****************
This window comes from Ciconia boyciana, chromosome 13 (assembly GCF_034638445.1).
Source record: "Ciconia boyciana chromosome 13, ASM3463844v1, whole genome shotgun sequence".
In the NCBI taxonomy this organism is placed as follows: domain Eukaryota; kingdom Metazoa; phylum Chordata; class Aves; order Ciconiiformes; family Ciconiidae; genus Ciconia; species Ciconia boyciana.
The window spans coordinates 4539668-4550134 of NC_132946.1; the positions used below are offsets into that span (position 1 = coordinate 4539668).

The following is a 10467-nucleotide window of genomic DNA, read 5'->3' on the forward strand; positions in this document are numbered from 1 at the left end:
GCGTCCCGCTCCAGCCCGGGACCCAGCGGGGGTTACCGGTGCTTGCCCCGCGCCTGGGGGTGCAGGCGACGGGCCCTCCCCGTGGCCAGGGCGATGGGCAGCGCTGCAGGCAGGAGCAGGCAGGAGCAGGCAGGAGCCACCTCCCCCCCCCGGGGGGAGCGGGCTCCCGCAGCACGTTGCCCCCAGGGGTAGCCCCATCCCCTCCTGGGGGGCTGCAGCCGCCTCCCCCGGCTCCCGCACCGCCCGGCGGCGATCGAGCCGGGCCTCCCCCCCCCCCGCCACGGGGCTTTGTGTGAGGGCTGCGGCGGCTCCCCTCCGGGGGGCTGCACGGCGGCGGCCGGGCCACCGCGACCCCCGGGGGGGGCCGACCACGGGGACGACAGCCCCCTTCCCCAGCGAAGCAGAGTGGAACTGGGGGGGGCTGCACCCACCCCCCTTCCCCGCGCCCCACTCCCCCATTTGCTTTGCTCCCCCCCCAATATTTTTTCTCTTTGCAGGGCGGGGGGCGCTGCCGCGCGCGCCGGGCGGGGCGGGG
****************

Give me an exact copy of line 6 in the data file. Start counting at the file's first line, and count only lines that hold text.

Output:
GCGTCCCGCTCCAGCCCGGGACCCAGCGGGGGTTACCGGTGCTTGCCCCGCGCCTGGGGGTGCAGGCGACGGGCCCTCCCCGTGGCCAGGGCGATGGGCAGCGCTGCAGGCAGGAGCAGGCAGGAGCAGGCAGGAGCCACCTCCCCCCCCCGGGGGGAGCGGGCTCCCGCAGCACGTTGCCCCCAGGGGTAGCCCCATCCCCTCCTGGGGGGCTGCAGCCGCCTCCCCCGGCTCCCGCACCGCCCGGCGGCGATCGAGCCGGGCCTCCCCCCCCCCCGCCACGGGGCTTTGTGTGAGGGCTGCGGCGGCTCCCCTCCGGGGGGCTGCACGGCGGCGGCCGGGCCACCGCGACCCCCGGGGGGGGCCGACCACGGGGACGACAGCCCCCTTCCCCAGCGAAGCAGAGTGGAACTGGGGGGGGCTGCACCCACCCCCCTTCCCCGCGCCCCACTCCCCCATTTGCTTTGCTCCCCCCCCAATATTTTTTCTCTTTGCAGGGCGGGGGGCGCTGCCGCGCGCGCCGGGCGGGGCGGGG